One Woman's Story

The following unsolicited letter was received at the clinic. Minor revisions have been made to guard confidentiality.

Attending the 25th Anniversary of the Emma Goldman Clinic was a joyous experience for me. I looked around the crowd gathered on the Pentacrest, and I saw a lot of familiar faces, many now framed in gray. As the various speakers talked of serious matters in upbeat and positive language, the crowd was energized. The applause came more often, more heartily. I was proud to be at the rally, proud to be a member of the community that has, for the most part, supported and defended the clinic.

I was a teenager when the Emma Goldman Clinic was first proposed and came into fruition. It was a time of "free love." Though herpes and syphilis were possibilities, the biggest fear was pregnancy. Many of my friends saw the new clinic as a means of getting birth control. We found ourselves embarrassed to discuss it with our mothers, and shy and intimidated in the office setting of our mothers' ob-gyns. There were no female gynecologists in private practice at that time, no women's health clinics where young women could feel comfortable.

The idea of an "abortion clinic" in our community was not the way we saw the EGC. It was a women's health clinic that would offer abortions as one of many services. It wasn't a service any of us perceived needing, but one that many of us felt should be available. Of course some of us did end up needing this service. For many it seemed only a matter of time, for others an unwanted pregnancy came as a surprise.

I was twenty years old. I missed a period but thought nothing of it, after all, we'd been using birth control. But no form of birth control (except abstinence and sterilization) is foolproof. We fell in that small percentage of "failed efficiency."

I never considered having the baby. I was young, single and not financially secure. We'd been dating for several months, but what did that mean in those days? Our relationship was based more on sex than friendship, let alone love. I didn't even mention the situation to my boyfriend, or anyone else. I felt it was my decision to make, and I'd made it. I didn't know what my future would be, but I did have a pretty good idea of what lay ahead if I continued on with the pregnancy.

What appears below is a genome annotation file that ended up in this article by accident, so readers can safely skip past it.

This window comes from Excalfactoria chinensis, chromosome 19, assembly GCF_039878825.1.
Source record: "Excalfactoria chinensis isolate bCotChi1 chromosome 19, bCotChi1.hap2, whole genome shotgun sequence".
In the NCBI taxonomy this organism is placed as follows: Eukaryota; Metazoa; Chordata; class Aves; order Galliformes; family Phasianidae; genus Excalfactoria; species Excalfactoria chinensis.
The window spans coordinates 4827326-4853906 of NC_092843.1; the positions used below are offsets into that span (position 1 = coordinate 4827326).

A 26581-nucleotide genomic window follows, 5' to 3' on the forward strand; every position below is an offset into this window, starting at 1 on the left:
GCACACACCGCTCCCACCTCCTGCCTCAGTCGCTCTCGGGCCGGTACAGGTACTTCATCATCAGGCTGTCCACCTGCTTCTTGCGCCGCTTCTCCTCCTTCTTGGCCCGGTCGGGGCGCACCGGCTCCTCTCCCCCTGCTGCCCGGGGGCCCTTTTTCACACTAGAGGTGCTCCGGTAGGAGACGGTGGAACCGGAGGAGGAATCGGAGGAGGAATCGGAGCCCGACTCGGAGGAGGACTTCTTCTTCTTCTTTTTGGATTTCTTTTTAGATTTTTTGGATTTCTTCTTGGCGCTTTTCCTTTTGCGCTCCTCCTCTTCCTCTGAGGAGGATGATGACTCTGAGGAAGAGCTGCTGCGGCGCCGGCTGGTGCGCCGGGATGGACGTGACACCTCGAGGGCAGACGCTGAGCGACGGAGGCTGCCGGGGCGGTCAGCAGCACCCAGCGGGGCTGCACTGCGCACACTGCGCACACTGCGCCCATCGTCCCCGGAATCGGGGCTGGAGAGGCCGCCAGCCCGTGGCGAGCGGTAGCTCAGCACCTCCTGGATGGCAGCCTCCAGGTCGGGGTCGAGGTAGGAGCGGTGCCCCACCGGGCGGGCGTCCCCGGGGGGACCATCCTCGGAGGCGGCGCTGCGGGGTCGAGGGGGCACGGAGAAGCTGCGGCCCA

The women at the EGC gave me support, information, and a gentle environment. Walking home after the procedure, I felt I had made the first adult decision of my life, a responsible decision. After years of sexual encounters, I didn't reach this level of maturity until I had to face the consequences of those encounters.

The regrets I have in my life don't include abortion. I still believe it was the right decision. I know it was a decision to make. I'm certain that if it hadn't been for the Emma Goldman Clinic being available to me, I would have felt trapped and desperate. The result would have been a far different out come.

"No woman should ever have to apologize for having an abortion," and no clinic should ever have to apologize for providing a variety of safe services to women.

I thank all the people who dreamed of the Emma Goldman Clinic, and then made it a reality. I thank all the volunteers and staff who have kept the clinic going the past twenty-five years. I congratulate all those at the rally who realize the importance of continuing to support, educate and provide the community with the services given by the EGC.